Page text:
(WASHINGTON) — Washington hasn’t dismissed a plea by rebels in Syria to establish a no-fly zone over the country that would leave them better able to battle pro-government forces.
That seems to be one of the options the Obama administration is at least considering as the 18-month-long conflict there intensifies and opposition forces seem closer to ousting Syrian President Bashar al-Assad from power, even as his military has stepped up its campaign against rebel strongholds in the northern city of Aleppo and the capital of Damascus.
According to Defense Secretary Leon Panetta, creating a no-fly zone over Syria, similar to what the U.S. and its NATO allies did in Libya last year, requires a “major policy decision,” one that is “not on the front burner as far as I know.”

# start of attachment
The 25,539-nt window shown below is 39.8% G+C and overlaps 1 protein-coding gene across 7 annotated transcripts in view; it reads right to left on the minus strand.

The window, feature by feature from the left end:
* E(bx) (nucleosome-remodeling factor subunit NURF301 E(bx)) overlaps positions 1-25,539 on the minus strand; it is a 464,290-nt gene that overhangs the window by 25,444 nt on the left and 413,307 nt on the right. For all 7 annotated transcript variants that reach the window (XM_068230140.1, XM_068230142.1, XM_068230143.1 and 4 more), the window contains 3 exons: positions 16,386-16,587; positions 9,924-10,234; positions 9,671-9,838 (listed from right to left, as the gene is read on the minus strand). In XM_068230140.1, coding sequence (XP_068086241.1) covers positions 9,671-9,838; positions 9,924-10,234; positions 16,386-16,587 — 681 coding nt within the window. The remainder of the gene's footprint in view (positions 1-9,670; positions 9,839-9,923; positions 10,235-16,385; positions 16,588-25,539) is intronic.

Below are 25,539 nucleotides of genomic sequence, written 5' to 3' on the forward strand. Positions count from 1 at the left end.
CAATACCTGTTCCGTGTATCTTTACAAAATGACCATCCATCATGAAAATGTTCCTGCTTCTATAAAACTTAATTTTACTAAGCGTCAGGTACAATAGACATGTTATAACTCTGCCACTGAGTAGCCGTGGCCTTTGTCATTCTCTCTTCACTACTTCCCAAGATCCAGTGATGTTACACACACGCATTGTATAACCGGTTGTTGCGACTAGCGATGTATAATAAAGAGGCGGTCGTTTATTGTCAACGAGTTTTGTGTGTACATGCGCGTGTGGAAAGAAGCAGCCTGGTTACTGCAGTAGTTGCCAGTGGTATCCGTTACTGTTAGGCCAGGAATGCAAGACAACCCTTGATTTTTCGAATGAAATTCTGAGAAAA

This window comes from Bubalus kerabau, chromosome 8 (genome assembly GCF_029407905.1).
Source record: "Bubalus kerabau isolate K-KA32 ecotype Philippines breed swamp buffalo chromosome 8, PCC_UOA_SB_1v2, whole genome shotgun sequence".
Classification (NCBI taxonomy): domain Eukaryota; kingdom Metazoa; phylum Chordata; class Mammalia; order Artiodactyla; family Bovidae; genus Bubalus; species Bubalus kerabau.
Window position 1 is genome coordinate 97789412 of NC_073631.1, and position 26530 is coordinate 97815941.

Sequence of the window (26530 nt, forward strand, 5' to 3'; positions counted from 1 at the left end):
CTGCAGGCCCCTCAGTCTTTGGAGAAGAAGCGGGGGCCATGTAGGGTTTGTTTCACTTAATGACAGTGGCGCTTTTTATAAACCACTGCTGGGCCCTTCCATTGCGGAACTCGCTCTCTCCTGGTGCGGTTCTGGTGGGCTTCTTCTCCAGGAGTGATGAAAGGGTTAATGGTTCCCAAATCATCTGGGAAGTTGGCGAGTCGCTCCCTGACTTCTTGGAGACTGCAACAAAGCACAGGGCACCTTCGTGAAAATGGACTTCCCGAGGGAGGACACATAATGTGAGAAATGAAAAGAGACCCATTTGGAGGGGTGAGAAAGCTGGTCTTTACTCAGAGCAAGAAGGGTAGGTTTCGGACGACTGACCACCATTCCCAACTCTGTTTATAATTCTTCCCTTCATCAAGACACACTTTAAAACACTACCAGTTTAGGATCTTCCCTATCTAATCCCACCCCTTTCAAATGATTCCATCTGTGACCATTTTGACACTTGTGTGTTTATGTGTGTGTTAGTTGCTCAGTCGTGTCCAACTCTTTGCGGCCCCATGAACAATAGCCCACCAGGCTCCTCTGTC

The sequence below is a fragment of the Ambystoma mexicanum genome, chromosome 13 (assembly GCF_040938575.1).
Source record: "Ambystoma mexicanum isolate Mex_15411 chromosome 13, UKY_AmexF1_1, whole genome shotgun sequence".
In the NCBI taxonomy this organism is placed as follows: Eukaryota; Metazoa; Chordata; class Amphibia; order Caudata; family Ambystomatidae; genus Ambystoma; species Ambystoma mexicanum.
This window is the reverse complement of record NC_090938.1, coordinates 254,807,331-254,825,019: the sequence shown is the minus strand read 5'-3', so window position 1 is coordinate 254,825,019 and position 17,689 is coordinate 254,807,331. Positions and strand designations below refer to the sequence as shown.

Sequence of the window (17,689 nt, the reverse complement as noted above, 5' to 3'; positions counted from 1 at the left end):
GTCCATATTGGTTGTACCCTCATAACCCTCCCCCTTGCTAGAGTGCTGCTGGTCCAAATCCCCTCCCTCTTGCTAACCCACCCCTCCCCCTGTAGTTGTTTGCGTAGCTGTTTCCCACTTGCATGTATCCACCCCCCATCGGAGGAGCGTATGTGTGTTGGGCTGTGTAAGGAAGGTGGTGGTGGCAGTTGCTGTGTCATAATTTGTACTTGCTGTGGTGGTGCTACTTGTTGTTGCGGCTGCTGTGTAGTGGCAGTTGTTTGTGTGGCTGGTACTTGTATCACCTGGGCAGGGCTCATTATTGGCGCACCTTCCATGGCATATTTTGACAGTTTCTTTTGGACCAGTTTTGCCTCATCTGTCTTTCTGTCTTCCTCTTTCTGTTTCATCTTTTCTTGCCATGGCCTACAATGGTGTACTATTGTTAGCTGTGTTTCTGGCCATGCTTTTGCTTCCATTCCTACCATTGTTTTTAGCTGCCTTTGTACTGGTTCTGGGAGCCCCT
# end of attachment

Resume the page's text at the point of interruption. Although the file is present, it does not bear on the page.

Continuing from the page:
Yet, despite his hesitation, Panetta acknowledged that it is one of a number “of possible contingencies.”
The West might be reluctant to pull the trigger on such a strategy given that the Syrian air force is larger and better equipped than Libya’s was, with 20 times the surface-to-air missiles that the late Col. Moammar Gadhafi’s military once boasted.
Copyright 2012 ABC News Radio
Arwa Damon, Waffa Munayyer and Bryony Jones, CNN
Catherine E. Shoichet, Max Blau and Steve Almasy, CNN
Mohammed Tawfeeq, Joe Sterling and Susanna Capelouto, CNN
Evan McKirdy, Tim Hume and James Masters, CNN